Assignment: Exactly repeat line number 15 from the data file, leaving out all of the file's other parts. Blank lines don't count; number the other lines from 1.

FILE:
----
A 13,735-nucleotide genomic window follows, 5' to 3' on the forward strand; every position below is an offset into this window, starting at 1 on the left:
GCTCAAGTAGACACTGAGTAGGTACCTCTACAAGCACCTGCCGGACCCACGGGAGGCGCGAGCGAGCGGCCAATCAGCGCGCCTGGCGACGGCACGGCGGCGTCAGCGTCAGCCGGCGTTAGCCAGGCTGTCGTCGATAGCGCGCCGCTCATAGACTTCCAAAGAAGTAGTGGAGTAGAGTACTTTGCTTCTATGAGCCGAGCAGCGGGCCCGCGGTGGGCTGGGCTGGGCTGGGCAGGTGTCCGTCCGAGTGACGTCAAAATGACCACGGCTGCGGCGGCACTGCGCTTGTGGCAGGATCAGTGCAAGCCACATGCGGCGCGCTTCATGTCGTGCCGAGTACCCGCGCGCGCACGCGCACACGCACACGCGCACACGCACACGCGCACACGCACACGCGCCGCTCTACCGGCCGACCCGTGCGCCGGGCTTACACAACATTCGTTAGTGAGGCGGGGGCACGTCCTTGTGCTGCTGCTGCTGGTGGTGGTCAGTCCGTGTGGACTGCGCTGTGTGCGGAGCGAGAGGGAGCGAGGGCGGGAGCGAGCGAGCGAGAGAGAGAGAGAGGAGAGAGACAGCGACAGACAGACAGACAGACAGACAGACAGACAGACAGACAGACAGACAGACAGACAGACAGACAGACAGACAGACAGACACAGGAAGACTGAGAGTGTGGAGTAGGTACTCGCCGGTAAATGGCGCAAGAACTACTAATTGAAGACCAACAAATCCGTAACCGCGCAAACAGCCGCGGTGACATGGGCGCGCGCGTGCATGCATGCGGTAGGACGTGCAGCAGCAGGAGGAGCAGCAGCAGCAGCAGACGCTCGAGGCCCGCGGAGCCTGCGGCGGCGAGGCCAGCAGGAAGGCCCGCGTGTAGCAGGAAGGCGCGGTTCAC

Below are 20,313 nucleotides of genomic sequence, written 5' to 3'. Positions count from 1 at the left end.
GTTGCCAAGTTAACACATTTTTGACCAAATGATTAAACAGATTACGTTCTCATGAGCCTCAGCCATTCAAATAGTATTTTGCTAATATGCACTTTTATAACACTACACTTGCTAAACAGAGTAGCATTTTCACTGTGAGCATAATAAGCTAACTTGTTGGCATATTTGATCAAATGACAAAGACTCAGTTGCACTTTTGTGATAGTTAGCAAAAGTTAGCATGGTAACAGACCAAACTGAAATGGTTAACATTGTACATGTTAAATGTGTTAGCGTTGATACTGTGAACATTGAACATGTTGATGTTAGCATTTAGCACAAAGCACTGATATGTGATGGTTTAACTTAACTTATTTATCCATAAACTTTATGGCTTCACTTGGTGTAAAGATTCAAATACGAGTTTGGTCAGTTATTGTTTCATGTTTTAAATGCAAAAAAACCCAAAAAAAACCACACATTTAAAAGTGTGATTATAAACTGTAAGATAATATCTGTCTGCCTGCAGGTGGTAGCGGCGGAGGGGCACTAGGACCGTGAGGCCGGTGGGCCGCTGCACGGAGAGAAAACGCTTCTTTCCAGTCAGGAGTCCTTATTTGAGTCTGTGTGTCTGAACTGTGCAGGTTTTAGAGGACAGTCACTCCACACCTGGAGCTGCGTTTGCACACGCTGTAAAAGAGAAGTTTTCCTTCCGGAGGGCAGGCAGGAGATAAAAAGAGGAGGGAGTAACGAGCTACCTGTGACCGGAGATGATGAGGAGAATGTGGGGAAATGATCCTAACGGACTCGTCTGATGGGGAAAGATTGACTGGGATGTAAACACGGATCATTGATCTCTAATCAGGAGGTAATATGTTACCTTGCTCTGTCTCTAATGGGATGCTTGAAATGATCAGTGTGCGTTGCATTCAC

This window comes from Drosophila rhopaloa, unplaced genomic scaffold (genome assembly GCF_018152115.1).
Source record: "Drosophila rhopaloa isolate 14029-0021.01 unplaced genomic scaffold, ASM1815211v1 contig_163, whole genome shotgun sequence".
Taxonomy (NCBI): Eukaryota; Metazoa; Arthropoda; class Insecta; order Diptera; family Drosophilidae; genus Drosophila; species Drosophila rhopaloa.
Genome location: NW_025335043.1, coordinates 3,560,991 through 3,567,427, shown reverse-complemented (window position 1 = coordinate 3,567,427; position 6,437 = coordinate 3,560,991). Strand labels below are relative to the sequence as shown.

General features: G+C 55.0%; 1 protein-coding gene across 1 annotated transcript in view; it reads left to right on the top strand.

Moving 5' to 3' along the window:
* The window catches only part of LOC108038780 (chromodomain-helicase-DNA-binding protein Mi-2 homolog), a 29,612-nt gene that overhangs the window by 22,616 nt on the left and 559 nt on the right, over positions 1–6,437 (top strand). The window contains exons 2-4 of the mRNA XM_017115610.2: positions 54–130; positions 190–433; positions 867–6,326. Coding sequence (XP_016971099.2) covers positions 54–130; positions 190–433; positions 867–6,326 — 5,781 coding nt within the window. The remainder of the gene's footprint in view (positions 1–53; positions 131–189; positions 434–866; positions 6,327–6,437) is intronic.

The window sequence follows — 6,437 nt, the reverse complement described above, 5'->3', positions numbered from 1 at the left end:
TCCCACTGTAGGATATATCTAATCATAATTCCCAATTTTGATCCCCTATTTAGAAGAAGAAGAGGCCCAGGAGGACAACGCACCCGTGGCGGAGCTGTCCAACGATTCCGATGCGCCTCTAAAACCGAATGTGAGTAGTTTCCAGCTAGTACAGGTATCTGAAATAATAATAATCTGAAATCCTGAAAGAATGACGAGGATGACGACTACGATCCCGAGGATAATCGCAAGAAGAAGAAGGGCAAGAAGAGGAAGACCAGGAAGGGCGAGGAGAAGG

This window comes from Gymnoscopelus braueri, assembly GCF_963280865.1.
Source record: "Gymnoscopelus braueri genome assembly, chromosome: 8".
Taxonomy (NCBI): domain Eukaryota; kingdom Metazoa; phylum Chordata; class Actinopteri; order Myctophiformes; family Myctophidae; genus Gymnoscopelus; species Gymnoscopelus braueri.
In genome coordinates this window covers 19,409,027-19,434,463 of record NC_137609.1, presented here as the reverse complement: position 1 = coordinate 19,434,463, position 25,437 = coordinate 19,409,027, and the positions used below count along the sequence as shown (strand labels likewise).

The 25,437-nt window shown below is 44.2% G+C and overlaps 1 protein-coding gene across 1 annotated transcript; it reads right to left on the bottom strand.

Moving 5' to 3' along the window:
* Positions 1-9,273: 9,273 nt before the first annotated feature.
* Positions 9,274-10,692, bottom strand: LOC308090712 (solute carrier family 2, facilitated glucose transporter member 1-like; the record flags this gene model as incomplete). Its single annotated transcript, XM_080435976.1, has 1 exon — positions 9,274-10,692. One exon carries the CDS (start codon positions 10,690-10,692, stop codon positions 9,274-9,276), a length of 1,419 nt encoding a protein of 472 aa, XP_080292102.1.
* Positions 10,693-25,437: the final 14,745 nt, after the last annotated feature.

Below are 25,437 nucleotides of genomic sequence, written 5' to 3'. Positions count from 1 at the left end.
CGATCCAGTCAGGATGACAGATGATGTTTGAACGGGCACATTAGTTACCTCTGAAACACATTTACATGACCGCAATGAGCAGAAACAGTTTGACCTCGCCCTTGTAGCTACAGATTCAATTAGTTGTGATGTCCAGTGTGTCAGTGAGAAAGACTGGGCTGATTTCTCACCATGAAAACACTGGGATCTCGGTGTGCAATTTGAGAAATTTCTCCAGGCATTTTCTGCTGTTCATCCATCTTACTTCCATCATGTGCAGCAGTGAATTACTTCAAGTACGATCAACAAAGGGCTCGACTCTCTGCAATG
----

Source record: "Gymnoscopelus braueri genome assembly, chromosome: 8".